With federal loans blocked, Fisker halts work on Project Nina, lays off 66 workers

Sponsored Links

With federal loans blocked, Fisker halts work on Project Nina, lays off 66 workers
Fisker Automotive's bumpy 2011 appears to have given way to an even rockier 2012. A little more than a month after recalling 239 of its Karma plug-ins, Fisker has now stopped working on its second electric vehicle, following the US government's decision to suspend its federal loans. The manufacturer confirmed the news in an email yesterday, adding that a total of 66 workers in Delaware and California have been laid off, as a result. In 2009, the Department of Energy provided Fisker with $528.7 million in federal loans, but according to spokesman Roger Ormisher, access to those funds have been blocked since May. The money was supposed to be used to launch the Karma and Fisker's second, US-manufactured EV, known as the Nina. The Karma began rolling out to market in July, but did so well behind schedule, spurring the DOE to suspend its loan.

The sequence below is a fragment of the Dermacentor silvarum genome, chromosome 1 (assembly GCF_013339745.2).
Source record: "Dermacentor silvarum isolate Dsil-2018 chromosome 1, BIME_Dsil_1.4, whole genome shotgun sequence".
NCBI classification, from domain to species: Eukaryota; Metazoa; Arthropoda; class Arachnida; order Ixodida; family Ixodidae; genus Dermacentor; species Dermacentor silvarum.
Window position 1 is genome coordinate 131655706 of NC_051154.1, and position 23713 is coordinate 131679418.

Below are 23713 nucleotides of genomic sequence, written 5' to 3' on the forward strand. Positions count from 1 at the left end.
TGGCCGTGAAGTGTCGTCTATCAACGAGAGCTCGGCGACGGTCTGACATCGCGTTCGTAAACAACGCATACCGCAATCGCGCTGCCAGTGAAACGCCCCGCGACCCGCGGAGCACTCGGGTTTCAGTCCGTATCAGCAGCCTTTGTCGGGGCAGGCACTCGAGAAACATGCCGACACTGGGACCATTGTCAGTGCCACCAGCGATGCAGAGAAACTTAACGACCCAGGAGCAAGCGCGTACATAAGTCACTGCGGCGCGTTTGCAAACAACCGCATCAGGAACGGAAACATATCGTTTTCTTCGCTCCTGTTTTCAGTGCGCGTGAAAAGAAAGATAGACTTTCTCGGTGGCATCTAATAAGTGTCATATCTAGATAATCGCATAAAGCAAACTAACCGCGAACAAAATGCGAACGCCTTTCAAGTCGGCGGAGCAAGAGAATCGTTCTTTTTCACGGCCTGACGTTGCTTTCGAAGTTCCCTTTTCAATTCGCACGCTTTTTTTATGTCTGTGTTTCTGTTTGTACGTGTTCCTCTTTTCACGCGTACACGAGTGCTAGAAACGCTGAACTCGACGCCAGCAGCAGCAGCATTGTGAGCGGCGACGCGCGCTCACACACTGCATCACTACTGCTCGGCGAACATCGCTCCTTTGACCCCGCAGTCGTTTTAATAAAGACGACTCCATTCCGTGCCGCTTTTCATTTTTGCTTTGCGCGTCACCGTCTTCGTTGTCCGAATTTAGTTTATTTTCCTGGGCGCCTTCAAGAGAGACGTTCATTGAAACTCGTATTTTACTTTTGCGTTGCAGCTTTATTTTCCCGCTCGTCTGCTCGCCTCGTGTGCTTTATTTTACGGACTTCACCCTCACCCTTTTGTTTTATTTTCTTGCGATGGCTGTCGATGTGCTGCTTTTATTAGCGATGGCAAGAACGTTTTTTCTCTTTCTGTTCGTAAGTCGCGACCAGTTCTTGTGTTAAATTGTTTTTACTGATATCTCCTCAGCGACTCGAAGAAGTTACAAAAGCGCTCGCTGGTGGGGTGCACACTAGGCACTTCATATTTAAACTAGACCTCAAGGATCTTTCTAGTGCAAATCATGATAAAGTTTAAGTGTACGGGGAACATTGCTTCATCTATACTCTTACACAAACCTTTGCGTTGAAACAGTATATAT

"Our loan guarantees have strict conditions in place to protect taxpayers," Department spokesman Damien LaVera explained in an email to Bloomberg. "The department only allows the loan to be disbursed as the company meets certain milestones and demonstrates results." Thus far, Fisker has drawn on only $193 million of federal funds and is looking to renegotiate the terms of the loan, in the hopes of accessing the remaining $336 million. The DOE, however, is still under intense scrutiny because of September's Solyndra debacle, so it's difficult to say what a renegotiated deal would look like. The manufacturer, for its part, says it's taking no risks, telling GigaOM that it "continues to pursue alternative funding sources." In the meantime, it'll continue to focus on the Karma for 2012, and hopes to revive Project Nina at a later date.
All products recommended by Engadget are selected by our editorial team, independent of our parent company. Some of our stories include affiliate links. If you buy something through one of these links, we may earn an affiliate commission.
Popular on Engadget